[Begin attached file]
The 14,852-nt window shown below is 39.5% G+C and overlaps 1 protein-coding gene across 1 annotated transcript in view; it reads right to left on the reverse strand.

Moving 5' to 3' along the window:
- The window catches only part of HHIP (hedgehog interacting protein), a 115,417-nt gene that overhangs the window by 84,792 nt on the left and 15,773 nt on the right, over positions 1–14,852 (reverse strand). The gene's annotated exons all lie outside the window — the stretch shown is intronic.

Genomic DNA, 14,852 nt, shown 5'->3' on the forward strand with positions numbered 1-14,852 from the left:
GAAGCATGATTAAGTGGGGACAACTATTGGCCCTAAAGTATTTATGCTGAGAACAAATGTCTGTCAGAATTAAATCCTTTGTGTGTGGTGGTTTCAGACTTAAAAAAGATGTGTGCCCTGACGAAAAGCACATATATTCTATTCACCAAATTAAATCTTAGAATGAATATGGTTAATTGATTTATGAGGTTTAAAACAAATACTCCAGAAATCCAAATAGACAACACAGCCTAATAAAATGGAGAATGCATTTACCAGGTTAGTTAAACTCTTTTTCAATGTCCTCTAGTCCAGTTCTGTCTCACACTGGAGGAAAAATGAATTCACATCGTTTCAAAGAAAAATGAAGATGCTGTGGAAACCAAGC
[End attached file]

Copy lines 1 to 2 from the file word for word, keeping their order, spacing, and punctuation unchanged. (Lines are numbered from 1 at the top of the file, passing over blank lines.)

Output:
The 14,852-nt window shown below is 39.5% G+C and overlaps 1 protein-coding gene across 1 annotated transcript in view; it reads right to left on the reverse strand.

Moving 5' to 3' along the window: